Brouwerij Kerkom Bink Blond

Brouwerij Kerkom Bink Blond

Looking at the label of Brouwerij Kerkom‘s Bink Blond (5.5% ABV) inspires a smile, brought on by the promise of hops and history. There are certainly hops prominent here, but the history, in all its dray horse glory, is somewhat illusory since the world first got a taste of the beer in 1988. That said, beer has been brewed intermittently at Kerkom (Kerkom-bij-Sint Truiden, in Limburg, to be exact) for over a century, the label’s archaic ‘anno 1878′ adding to the sense of history. 

For a building dated somewhere in excess of three hundred years, not much is known about the first two hundred. Perhaps a farm originally, with land concerns stretching farther than the hectare today. Then a place of hospitality along the road for weary horses and thirsty travellers. Certainly it was a cafe called La Renaissance immediately prior to its brewing story, when a medical student named Evarist Clerinx, in his final year, decided he wanted to brew beer, abandoned his studies, and bought the building. And there it stayed, in the Clerinx family, for three generations.

Brewing has not been without its problems. During the Great War the German occupation of Belgium saw the brewery’s closure, although it restarted production in 1920 under Clerinx’s son, Paul, and survived the next major war the world would throw at it. Paul’s son, Jean, took the reins in 1952 at a time when Alken, a local brewery famous for its Cristal lager, was gaining market share. The competition proved too much, with Jean halting production in 1968 and conceding to the adage that you should, if you can’t beat them, join them. Alken now — after a number of mergers, divestments, and acquisitions — finds itself as Alken-Maes, Belgium’s second largest brewer, although wholly owned by Heineken

Jean’s retirement in 1988 brought about the revival of Brouwerij Kerkom. His passionate belief that everywhere should have a streekbier (local beer) saw his small brewery produce something for the Haspengouw region. Bink Blond was the result, a heavily hopped session beer (that’s session in the Belgian sense!) that, perhaps due to its farmhouse provenance, displays some characteristics of the saison.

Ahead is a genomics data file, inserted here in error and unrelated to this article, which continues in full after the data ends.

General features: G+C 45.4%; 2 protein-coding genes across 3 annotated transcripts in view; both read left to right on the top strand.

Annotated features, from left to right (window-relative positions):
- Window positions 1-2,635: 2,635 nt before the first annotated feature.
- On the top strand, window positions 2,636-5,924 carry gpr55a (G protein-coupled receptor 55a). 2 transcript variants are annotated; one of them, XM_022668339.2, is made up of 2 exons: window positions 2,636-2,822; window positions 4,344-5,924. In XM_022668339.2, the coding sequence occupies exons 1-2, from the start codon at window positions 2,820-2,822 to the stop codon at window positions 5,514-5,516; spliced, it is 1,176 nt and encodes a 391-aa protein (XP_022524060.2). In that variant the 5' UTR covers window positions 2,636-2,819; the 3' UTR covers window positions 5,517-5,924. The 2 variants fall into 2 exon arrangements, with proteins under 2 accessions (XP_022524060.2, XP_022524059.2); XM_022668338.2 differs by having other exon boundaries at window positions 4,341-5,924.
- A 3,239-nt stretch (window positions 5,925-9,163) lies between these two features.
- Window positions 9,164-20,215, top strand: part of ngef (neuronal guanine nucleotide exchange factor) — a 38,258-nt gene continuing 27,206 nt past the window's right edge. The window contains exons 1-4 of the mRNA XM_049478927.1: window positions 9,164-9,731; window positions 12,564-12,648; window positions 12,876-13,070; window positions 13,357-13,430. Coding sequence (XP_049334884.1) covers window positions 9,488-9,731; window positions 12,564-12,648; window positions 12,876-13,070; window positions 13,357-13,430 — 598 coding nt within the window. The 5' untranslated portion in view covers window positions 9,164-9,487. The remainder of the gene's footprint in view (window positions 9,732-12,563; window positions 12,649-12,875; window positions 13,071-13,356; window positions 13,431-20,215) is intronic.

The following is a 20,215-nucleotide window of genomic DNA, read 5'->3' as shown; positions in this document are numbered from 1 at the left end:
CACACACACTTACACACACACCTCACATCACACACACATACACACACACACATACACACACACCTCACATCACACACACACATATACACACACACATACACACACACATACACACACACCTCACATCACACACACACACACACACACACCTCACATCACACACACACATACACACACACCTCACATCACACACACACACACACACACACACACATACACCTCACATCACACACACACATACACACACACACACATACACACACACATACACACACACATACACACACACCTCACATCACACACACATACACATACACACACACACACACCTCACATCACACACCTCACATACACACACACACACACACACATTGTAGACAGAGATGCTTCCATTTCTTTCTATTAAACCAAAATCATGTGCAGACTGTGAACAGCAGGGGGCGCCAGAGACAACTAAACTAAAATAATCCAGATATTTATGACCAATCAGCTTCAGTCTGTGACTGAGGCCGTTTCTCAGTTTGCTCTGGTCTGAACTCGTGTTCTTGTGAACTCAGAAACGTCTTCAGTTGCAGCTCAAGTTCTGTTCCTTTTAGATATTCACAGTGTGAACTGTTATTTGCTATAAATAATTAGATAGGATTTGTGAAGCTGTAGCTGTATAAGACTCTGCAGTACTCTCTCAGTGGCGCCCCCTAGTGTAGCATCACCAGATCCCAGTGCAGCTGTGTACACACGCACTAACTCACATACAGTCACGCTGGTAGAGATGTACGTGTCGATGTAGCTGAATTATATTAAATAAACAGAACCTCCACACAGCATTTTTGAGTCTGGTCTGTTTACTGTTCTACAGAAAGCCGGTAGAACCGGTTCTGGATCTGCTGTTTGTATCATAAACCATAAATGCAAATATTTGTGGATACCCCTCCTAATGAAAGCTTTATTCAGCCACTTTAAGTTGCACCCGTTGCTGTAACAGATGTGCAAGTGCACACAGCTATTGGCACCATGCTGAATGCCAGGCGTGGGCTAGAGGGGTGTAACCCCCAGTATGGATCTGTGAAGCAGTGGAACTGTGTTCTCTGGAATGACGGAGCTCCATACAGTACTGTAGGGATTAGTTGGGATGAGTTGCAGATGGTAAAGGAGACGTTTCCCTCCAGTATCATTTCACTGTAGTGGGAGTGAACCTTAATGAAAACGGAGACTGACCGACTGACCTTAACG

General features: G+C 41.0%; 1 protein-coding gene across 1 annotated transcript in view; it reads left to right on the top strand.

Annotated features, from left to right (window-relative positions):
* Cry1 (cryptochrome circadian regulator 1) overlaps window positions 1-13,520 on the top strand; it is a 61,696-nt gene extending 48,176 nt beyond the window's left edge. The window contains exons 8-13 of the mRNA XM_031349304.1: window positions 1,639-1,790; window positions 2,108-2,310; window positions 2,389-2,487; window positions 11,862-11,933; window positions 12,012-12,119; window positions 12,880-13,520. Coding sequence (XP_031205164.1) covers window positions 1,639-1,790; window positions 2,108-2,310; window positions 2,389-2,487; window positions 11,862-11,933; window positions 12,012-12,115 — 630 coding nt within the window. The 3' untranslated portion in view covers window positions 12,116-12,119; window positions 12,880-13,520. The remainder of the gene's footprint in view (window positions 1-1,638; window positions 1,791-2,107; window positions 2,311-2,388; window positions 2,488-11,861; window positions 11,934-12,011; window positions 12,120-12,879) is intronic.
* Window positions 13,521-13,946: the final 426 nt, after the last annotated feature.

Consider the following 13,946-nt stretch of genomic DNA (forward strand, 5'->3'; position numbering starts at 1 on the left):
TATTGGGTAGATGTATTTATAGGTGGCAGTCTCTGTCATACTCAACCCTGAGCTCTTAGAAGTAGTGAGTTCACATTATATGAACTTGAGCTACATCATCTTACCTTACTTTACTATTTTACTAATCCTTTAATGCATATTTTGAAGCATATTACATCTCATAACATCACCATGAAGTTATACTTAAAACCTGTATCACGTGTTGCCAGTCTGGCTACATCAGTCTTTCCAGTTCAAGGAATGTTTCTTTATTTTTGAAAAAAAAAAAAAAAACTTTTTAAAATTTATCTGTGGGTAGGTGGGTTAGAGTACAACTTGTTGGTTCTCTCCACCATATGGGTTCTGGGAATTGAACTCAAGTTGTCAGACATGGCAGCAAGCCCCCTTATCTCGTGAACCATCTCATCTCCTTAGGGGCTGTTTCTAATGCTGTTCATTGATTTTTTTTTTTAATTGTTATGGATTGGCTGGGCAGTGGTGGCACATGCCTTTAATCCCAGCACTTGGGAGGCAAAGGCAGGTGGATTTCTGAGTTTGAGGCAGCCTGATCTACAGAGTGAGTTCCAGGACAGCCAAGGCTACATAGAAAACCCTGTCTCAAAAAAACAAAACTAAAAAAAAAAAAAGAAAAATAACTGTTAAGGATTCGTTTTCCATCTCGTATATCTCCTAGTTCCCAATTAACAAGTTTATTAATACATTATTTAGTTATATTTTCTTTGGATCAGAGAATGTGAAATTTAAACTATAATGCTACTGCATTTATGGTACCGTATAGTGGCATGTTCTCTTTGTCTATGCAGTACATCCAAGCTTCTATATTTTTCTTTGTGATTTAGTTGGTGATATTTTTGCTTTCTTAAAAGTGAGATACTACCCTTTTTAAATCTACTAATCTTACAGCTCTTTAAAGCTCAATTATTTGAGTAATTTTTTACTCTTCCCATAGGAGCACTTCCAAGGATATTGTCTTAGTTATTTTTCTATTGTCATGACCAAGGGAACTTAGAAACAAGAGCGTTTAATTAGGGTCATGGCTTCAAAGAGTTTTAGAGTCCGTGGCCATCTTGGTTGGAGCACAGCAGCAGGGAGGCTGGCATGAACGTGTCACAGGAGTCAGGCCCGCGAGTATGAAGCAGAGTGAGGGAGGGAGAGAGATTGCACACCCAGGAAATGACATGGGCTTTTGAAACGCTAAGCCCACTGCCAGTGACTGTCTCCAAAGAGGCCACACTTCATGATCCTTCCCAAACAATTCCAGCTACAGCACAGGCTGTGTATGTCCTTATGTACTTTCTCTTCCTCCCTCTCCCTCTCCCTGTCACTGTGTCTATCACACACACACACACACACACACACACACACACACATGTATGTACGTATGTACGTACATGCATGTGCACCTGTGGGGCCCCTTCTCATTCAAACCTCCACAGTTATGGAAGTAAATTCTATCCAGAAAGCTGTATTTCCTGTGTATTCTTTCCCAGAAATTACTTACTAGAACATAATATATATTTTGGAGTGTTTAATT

Poured — and with surprisingly little sediment — its dark orange colour is crowned by a thick white head that retains some lacing as you make your way through. On the nose there’s a malty sweetness, some grass, and a trio of hinted fruits — orange, lemon, and a touch of peach. Low carbonation and a medium body make up the mouthfeel. Tastewise, it’s all malt, honey, and orange flavours rounded off with a rather strong and addictive bitterness. A very refreshing beer.

Although he created Bink Blond, Jean Clerinx would be the last of his family to brew it, succession planning in the modern world being what it is, and no children wishing to continue the story. After finding his successor in Marc Limet, a local beer enthusiast, the beers have continued from 1999 (Limet eventually bought the building in 2003) to now with new beers being added along the way. However, with Kerkom’s history of brewing pauses, the story has struck again due to European laws and their demands for modernisation, with the brews currently split between other breweries — Sint Jozef and the Proefbrouwerij — until the new brewing kit is installed sometime in 2014. Many things may be relatively new at Brouwerij Kerkom, but it still has its history to fall back on. 

January 5, 2014

4 responses to Brouwerij Kerkom Bink Blond

  1. Great post, Stewart. I had a few Binks in Belgium the last time I was there, years ago, and never realised the history behind them – let’s hope the new brewery gives Bink some stability, finally!

  2. Stewart said:

    Thanks for dropping by, Rich.

    I hadn’t heard of Bink before, and I’ve been back and forward to Belgium a fair bit these last two years. Or perhaps I just glossed over it on menus, opting for something more familiar.

    Pulling the history together was a fun task, and certainly an aspect about beer that I like and hope to continue looking into. Especially as regards Belgium and the Netherlands.

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